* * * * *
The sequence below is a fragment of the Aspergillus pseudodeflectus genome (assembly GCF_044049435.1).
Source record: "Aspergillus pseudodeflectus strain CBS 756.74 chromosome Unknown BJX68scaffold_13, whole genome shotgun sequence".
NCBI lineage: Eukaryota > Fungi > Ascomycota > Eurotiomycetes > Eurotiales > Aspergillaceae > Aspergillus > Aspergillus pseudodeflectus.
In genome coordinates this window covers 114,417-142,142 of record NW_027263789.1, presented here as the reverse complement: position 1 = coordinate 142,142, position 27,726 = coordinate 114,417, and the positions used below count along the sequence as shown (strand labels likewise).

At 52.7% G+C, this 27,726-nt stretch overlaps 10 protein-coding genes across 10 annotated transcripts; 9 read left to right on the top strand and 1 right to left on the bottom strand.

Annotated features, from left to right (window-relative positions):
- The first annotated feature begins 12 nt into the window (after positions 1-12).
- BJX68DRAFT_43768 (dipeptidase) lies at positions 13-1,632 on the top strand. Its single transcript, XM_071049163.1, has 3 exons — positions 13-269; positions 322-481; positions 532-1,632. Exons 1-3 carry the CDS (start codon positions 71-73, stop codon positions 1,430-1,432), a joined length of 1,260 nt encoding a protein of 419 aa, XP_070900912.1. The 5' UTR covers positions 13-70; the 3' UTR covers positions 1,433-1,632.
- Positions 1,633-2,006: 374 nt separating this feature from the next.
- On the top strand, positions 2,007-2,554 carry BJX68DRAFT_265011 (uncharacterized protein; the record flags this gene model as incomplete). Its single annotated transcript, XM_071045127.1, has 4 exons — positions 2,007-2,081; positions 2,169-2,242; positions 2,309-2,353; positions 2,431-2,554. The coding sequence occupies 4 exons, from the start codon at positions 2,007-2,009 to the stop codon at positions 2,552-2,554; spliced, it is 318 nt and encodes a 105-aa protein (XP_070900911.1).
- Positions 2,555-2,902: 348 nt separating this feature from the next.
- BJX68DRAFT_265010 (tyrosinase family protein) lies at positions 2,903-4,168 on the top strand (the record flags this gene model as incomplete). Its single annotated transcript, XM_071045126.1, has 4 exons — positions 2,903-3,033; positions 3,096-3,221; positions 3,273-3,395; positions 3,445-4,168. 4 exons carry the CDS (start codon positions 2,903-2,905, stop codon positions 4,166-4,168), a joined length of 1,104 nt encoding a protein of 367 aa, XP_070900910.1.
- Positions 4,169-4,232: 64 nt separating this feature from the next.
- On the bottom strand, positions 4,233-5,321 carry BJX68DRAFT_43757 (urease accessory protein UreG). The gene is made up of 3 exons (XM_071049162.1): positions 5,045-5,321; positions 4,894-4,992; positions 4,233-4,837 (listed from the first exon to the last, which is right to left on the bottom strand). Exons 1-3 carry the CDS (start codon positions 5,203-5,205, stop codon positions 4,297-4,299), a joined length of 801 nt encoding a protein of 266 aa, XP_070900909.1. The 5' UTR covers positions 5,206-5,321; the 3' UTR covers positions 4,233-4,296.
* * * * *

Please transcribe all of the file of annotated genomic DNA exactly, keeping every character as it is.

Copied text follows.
The sequence below is a fragment of the Aspergillus pseudodeflectus genome (assembly GCF_044049435.1).
Source record: "Aspergillus pseudodeflectus strain CBS 756.74 chromosome Unknown BJX68scaffold_13, whole genome shotgun sequence".
NCBI lineage: Eukaryota > Fungi > Ascomycota > Eurotiomycetes > Eurotiales > Aspergillaceae > Aspergillus > Aspergillus pseudodeflectus.
In genome coordinates this window covers 114,417-142,142 of record NW_027263789.1, presented here as the reverse complement: position 1 = coordinate 142,142, position 27,726 = coordinate 114,417, and the positions used below count along the sequence as shown (strand labels likewise).

At 52.7% G+C, this 27,726-nt stretch overlaps 10 protein-coding genes across 10 annotated transcripts; 9 read left to right on the top strand and 1 right to left on the bottom strand.

Annotated features, from left to right (window-relative positions):
- The first annotated feature begins 12 nt into the window (after positions 1-12).
- BJX68DRAFT_43768 (dipeptidase) lies at positions 13-1,632 on the top strand. Its single transcript, XM_071049163.1, has 3 exons — positions 13-269; positions 322-481; positions 532-1,632. Exons 1-3 carry the CDS (start codon positions 71-73, stop codon positions 1,430-1,432), a joined length of 1,260 nt encoding a protein of 419 aa, XP_070900912.1. The 5' UTR covers positions 13-70; the 3' UTR covers positions 1,433-1,632.
- Positions 1,633-2,006: 374 nt separating this feature from the next.
- On the top strand, positions 2,007-2,554 carry BJX68DRAFT_265011 (uncharacterized protein; the record flags this gene model as incomplete). Its single annotated transcript, XM_071045127.1, has 4 exons — positions 2,007-2,081; positions 2,169-2,242; positions 2,309-2,353; positions 2,431-2,554. The coding sequence occupies 4 exons, from the start codon at positions 2,007-2,009 to the stop codon at positions 2,552-2,554; spliced, it is 318 nt and encodes a 105-aa protein (XP_070900911.1).
- Positions 2,555-2,902: 348 nt separating this feature from the next.
- BJX68DRAFT_265010 (tyrosinase family protein) lies at positions 2,903-4,168 on the top strand (the record flags this gene model as incomplete). Its single annotated transcript, XM_071045126.1, has 4 exons — positions 2,903-3,033; positions 3,096-3,221; positions 3,273-3,395; positions 3,445-4,168. 4 exons carry the CDS (start codon positions 2,903-2,905, stop codon positions 4,166-4,168), a joined length of 1,104 nt encoding a protein of 367 aa, XP_070900910.1.
- Positions 4,169-4,232: 64 nt separating this feature from the next.
- On the bottom strand, positions 4,233-5,321 carry BJX68DRAFT_43757 (urease accessory protein UreG). The gene is made up of 3 exons (XM_071049162.1): positions 5,045-5,321; positions 4,894-4,992; positions 4,233-4,837 (listed from the first exon to the last, which is right to left on the bottom strand). Exons 1-3 carry the CDS (start codon positions 5,203-5,205, stop codon positions 4,297-4,299), a joined length of 801 nt encoding a protein of 266 aa, XP_070900909.1. The 5' UTR covers positions 5,206-5,321; the 3' UTR covers positions 4,233-4,296.